At Knowles Precision Devices, we thrive on working with companies who want to take technically challenging ideas and work through the details to figure out how to turn their seemingly impossible ideas into reality. This is because we are not limited to volume production and have extensive experience making specialty and custom parts. We are also familiar with the challenges associated with delivering high-reliability components as we supply many industries and applications that depend on the consistent functionality of custom-shaped parts. For example, we provide numerous space grade components and we are the only manufacturer who has developed planar array ceramic parts for the International Space Station.
In part 1 of this two-part guide, we talked about the trade-offs you need to make when selecting the type of capacitor that will be the best fit for your application and the basics of trimmer capacitor design including dielectric material options. This second post focuses more on the details of trimmer capacitor specs and how to determine what's right for your application.
At Knowles Precision Devices, we purposely avoid commodity components. What we thrive on is doing the hard things. We handle the specialty components that go in systems that cannot fail and that operate at extremely high voltages, temperatures, or frequencies. Do you have a complex technical challenge with hard-to-meet performance, size, or other requirements? Bring it to us. It’s what we do.
Trimmer capacitors are variable components used to calibrate RF circuits during manufacturing or servicing. These components allow for variable tuning--think oscillator frequency values or rise and fall times. Should values drift over the life of the device, trimmer capacitors can be recalibrated as needed. For sensitive applications like magnetic resonance imaging (MRI), these components help to optimize performance where any instability in time or temperature could impact the image output.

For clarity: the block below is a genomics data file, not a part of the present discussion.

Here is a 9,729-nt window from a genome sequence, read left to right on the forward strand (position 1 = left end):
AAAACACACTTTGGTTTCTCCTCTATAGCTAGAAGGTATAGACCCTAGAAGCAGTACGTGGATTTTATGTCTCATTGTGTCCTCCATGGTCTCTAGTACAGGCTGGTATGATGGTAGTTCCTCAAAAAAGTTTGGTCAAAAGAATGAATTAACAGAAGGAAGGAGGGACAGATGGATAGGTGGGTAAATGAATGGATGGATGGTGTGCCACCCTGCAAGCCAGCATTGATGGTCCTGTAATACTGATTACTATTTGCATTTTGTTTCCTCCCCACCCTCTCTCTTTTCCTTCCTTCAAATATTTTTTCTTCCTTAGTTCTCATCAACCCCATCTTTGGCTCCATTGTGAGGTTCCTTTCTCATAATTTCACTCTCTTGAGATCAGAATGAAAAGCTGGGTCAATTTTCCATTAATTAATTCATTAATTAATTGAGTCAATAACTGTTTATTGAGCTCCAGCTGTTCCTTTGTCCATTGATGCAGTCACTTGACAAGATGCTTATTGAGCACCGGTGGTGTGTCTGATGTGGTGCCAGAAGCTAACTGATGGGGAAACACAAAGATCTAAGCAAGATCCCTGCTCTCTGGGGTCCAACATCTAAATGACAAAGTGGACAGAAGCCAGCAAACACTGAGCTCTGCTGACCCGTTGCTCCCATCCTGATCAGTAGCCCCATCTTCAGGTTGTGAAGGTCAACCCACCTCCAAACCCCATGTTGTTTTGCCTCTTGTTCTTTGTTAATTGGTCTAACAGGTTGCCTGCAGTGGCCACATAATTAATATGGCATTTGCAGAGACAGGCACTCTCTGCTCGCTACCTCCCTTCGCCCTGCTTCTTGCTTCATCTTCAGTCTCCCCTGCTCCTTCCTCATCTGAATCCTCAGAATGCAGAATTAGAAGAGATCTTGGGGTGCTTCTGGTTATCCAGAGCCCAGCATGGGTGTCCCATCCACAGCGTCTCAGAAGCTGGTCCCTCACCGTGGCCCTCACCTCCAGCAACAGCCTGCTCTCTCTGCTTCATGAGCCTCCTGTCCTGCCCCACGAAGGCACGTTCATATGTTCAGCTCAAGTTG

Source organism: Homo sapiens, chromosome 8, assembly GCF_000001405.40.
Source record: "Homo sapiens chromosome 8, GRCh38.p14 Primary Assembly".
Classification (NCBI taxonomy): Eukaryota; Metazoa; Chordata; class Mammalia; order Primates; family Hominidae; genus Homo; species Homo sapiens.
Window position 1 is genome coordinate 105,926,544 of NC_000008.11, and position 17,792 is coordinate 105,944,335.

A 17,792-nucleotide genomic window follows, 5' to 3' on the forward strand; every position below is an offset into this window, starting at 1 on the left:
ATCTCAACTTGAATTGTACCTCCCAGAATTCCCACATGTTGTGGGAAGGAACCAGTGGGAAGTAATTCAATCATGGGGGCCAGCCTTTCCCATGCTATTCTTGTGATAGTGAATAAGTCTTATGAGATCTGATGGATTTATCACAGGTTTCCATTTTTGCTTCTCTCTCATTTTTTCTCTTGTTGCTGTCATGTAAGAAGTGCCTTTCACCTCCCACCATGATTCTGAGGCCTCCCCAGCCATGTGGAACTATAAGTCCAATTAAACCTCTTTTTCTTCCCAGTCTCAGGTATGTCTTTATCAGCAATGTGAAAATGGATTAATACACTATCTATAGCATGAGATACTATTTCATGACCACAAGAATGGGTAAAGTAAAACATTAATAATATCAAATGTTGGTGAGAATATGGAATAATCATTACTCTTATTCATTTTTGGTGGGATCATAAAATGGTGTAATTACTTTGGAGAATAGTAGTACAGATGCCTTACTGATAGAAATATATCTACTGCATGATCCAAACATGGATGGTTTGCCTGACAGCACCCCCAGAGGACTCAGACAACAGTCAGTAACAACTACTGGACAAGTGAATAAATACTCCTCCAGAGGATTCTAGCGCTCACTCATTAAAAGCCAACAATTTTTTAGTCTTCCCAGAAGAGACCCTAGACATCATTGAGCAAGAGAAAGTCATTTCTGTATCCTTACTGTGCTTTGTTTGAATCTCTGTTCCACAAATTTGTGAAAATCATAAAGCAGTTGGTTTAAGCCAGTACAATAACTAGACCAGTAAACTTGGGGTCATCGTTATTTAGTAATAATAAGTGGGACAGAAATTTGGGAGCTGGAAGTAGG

Healthcare professionals and patients rely on magnetic resonance imaging (MRI) technology to examine soft tissues and organs in the body to detect a variety of issues, from degenerative diseases to tumors, in a non-invasive manner. To do this, the MRI machine uses a strong magnetic field and computer-generated radio waves to produce cross-sectional images. Thus, the quality of the MRI depends on the uniformity of the magnetic field – even the smallest trace of magnetism inside an MRI scanner can disrupt the field and degrade the quality of an MRI image.
At Knowles Precision Devices (KPD), we handle the specialty components that go in the systems that can’t quit. We have the extensive resources and subject matter knowledge to innovate around the technical and environmental challenges facing high-impact industries including military, aerospace, and beyond.
At Knowles Precision Devices, our expertise in capacitor technology helps developers working on some of the world’s most demanding applications across the medical device, military and aerospace, telecommunications, and automotive industries.
Imaging systems account for a significant portion of the medical devices and electronics industry. There is an expanding range of imaging modalities, and one of the most common is magnetic resonance imaging (MRI). MRI equipment uses a strong magnetic field and computer-generated radio waves to create cross sectional images of the body; these images enable health care professionals to investigate and diagnose without the need for an invasive procedure.
Innovating essential high technology systems with demanding specifications is always challenging; making any sort of difference requires extensive resources and deep subject matter knowledge.
But that’s what keeps it interesting.
Compared to other applications, a medical implant is a rather benign environment for a capacitor; it’s temperature-controlled with a relatively low voltage. That being said, the success of a capacitor in a medical implant relies heavily on manufacturing components to avoid failures and the know-how to screen for any production discrepancies. As the reliability grade of a component progresses, more screening and testing is required to ensure that only the most robust parts make it to the finished product.